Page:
Total immersion is the calling card of a good Virtual Reality experience – you should be able to shut out the outside world and lose yourself to a digital dimension. In this respect, Gear holds up: it’s light on the head with a clear screen that takes up around 150-degrees of your vision. There’s a 4-button keypad on the right of the headset, which makes navigating a little tricky at first, but simple to pick up after a few seconds.
After the debut of live 360 video, an audio-visual experience described by The Verge as a “gateway drug to virtual reality,” YouTube has adapted its 360 model specifically for VR. Whether you’re accessing the marvels of modern engineering like CERN’s Large Hadron Collider, or exploring the surreal landscape of Utah’s Goblin Valley, YouTube’s innovation is sure to thrill first timers.
Best Part: Micro-holidays during lunch! Plunge from a helicopter into tropical waters to snorkel in the Hamilton Islands. Bonus points if you can hold your breath in real time while diving.
Worst Part: Horror films are menacing enough when they’re confined to your laptop – immersing yourself right in the terror is too much for the faint hearted.
NextVR marks the next chapter of entertainment for sports fans, giving you an immersive front row experience without the cost. Boasting a 180-degree point of view, you can look around a court or field by moving your head while enjoying multiple vantage points that can be swapped on demand.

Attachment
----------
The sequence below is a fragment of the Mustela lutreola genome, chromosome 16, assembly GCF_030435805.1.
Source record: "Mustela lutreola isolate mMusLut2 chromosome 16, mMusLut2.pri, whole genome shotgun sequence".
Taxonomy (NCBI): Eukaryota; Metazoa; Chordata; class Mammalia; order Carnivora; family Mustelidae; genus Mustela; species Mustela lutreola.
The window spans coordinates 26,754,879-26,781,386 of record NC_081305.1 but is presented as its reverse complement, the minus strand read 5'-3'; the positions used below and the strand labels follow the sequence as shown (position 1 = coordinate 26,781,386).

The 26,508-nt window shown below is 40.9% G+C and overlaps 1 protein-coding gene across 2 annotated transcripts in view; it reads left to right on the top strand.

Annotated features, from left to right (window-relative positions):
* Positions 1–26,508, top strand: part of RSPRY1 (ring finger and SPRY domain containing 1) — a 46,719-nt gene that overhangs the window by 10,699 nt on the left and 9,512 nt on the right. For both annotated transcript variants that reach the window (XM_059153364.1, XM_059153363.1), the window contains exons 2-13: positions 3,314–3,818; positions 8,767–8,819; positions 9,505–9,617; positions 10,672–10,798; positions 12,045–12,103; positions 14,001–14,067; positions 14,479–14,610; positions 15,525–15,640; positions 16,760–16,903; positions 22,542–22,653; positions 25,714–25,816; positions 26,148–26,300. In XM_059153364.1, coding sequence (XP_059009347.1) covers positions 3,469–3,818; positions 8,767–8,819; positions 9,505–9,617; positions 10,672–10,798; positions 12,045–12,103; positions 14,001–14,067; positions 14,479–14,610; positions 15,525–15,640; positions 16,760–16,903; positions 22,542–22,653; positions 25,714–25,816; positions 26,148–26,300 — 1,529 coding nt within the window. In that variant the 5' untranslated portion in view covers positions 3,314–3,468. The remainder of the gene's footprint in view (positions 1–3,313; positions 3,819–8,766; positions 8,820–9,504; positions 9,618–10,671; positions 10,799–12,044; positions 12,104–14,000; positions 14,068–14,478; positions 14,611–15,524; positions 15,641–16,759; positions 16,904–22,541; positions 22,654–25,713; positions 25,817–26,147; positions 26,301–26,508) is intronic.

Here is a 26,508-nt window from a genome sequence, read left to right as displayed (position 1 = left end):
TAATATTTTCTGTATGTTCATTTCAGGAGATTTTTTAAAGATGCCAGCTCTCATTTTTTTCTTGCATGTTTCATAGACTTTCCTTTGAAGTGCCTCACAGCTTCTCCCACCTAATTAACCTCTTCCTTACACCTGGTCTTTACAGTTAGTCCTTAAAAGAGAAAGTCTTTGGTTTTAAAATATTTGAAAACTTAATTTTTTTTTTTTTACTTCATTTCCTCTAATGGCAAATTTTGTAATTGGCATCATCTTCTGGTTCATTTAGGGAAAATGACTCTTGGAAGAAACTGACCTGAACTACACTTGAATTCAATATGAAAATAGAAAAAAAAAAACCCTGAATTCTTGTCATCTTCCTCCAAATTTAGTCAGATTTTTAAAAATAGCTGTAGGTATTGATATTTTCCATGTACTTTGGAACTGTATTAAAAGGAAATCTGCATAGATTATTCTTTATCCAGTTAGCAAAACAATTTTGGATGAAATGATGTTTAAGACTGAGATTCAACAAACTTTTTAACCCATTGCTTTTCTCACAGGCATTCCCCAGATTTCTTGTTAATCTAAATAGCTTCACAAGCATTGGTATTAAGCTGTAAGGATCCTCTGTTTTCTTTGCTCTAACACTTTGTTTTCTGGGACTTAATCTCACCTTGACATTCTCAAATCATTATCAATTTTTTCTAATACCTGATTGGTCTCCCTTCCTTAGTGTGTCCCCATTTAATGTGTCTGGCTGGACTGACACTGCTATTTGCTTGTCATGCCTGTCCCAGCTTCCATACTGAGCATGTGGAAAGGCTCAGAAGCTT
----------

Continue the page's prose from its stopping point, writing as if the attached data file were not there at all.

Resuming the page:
Best Part: The variety of content! Also, the vantage points are good, the view’s even better, and there’s no need to pay for stadium food or sit on uncomfortable plastic chairs.
Worst Part: Where’s the vibe? There’s no friends to cheer with, no popcorn to throw at your mate, and no rival team members to yell at.
Holidays are lovely, but let’s be real: we all came here for the games! With PlayStation’s VR project hot on our heels and Oculus at the ready to pioneer immersive games, this is the future of entertainment.
Temple Run VR
The insanely popular mobile game was one of the first to be adapted for VR, controlled by the keypad on the helmet. We felt real adrenaline sprinting across an Arctic landscape, chased by demon monkeys with dead ends at every turn. Fun!
Best Part: Being able to turn around and see your enemies, or looking down a chasm you’ve just leapt over. The intensity of tripping over an icicle, only to see an ominous shadow looming over your shoulder certainly motivates you to nail that jump. Neat!
Worst Part: Nausea. Unfortunately, seeing yourself run while sitting still in your chair throws your balance off. Temple Run’s only real downside is that your head starts spinning 10 minutes in, and you might just need to walk it off IRL.
From the 360-degree lobby to the asteroid belts and rendered ships, Anshar Wars looks great. It also controls well – you fly where you look. Surprisingly, this doesn’t induce any nausea, but you will need a good swivel chair or a controller to properly complete the missions.
Best Part: Level and mission variety. You’ll be flying around asteroid belts and snowy planets, busting out allies from jail or escorting cruisers from one warp gate to the other.
Worst Part: Spinning around to nail an enemy fighter only to smash your knee on a table you forgot was there. You’ll definitely need to make some space for this one – don’t play on the bus!
Overall our debut VR experience was a fun, albeit primitive one – we got to play around with some really interesting concepts and saw some things we never expected. But make no mistake; it’s early days for this technology.
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